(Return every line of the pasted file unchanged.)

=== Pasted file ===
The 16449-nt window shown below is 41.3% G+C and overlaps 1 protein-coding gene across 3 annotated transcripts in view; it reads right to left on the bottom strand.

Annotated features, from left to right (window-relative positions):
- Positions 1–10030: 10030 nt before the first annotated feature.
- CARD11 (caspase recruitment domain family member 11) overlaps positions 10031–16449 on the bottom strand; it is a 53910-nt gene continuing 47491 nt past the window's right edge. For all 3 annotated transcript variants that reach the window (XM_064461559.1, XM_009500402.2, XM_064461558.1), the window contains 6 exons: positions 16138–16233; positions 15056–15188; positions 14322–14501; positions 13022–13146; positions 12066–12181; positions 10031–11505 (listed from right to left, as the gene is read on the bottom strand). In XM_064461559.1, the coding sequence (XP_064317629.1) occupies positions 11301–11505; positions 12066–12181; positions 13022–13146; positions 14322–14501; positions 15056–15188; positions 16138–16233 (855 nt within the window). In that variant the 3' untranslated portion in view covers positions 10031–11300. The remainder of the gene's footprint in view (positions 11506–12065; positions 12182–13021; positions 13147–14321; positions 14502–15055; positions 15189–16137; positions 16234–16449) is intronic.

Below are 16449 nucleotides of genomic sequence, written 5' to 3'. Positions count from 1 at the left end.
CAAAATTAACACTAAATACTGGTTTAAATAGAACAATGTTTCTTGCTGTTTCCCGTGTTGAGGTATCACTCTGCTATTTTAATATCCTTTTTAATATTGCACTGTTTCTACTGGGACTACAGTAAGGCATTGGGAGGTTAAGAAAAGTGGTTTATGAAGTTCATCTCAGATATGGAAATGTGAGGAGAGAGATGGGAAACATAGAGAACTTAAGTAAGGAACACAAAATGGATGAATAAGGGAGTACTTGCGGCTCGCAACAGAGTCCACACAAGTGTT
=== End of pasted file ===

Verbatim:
The 16449-nt window shown below is 41.3% G+C and overlaps 1 protein-coding gene across 3 annotated transcripts in view; it reads right to left on the bottom strand.

Annotated features, from left to right (window-relative positions):
- Positions 1–10030: 10030 nt before the first annotated feature.
- CARD11 (caspase recruitment domain family member 11) overlaps positions 10031–16449 on the bottom strand; it is a 53910-nt gene continuing 47491 nt past the window's right edge. For all 3 annotated transcript variants that reach the window (XM_064461559.1, XM_009500402.2, XM_064461558.1), the window contains 6 exons: positions 16138–16233; positions 15056–15188; positions 14322–14501; positions 13022–13146; positions 12066–12181; positions 10031–11505 (listed from right to left, as the gene is read on the bottom strand). In XM_064461559.1, the coding sequence (XP_064317629.1) occupies positions 11301–11505; positions 12066–12181; positions 13022–13146; positions 14322–14501; positions 15056–15188; positions 16138–16233 (855 nt within the window). In that variant the 3' untranslated portion in view covers positions 10031–11300. The remainder of the gene's footprint in view (positions 11506–12065; positions 12182–13021; positions 13147–14321; positions 14502–15055; positions 15189–16137; positions 16234–16449) is intronic.

Below are 16449 nucleotides of genomic sequence, written 5' to 3'. Positions count from 1 at the left end.
CAAAATTAACACTAAATACTGGTTTAAATAGAACAATGTTTCTTGCTGTTTCCCGTGTTGAGGTATCACTCTGCTATTTTAATATCCTTTTTAATATTGCACTGTTTCTACTGGGACTACAGTAAGGCATTGGGAGGTTAAGAAAAGTGGTTTATGAAGTTCATCTCAGATATGGAAATGTGAGGAGAGAGATGGGAAACATAGAGAACTTAAGTAAGGAACACAAAATGGATGAATAAGGGAGTACTTGCGGCTCGCAACAGAGTCCACACAAGTGTT